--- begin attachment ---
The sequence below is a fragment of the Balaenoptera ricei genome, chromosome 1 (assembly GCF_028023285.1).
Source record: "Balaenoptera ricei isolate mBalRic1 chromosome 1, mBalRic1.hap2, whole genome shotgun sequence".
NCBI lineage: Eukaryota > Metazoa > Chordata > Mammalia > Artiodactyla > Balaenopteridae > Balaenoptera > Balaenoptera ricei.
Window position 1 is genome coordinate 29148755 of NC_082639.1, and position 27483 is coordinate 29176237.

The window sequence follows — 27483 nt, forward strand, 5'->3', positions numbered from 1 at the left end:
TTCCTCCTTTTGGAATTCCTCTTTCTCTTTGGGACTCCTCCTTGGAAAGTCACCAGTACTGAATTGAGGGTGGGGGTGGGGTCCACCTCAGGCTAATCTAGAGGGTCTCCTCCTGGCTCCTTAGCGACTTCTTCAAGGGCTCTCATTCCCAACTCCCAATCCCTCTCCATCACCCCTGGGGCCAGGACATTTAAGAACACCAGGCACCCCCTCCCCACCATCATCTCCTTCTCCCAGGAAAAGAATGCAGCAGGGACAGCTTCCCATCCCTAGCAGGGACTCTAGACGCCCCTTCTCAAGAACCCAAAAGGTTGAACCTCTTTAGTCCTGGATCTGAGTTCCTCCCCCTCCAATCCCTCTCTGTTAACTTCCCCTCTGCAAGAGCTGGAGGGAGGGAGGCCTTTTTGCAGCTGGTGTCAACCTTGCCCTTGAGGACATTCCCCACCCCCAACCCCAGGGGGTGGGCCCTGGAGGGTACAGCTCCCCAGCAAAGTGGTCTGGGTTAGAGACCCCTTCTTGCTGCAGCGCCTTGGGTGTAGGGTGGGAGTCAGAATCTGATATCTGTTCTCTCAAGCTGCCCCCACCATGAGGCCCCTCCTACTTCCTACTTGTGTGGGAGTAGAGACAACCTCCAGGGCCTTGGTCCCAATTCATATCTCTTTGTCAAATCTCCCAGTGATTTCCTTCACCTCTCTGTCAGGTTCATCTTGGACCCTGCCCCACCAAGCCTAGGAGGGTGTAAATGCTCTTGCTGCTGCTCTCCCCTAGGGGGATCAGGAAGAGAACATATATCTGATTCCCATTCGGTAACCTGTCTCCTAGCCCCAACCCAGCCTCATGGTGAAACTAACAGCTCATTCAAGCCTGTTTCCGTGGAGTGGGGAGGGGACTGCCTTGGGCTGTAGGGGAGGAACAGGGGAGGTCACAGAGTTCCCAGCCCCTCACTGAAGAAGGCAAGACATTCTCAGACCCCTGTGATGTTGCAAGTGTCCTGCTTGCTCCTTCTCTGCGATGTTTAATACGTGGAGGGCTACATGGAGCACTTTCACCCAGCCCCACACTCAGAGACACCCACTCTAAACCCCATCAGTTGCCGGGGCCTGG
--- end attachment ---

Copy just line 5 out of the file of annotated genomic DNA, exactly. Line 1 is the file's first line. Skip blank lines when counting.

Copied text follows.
The window sequence follows — 27483 nt, forward strand, 5'->3', positions numbered from 1 at the left end: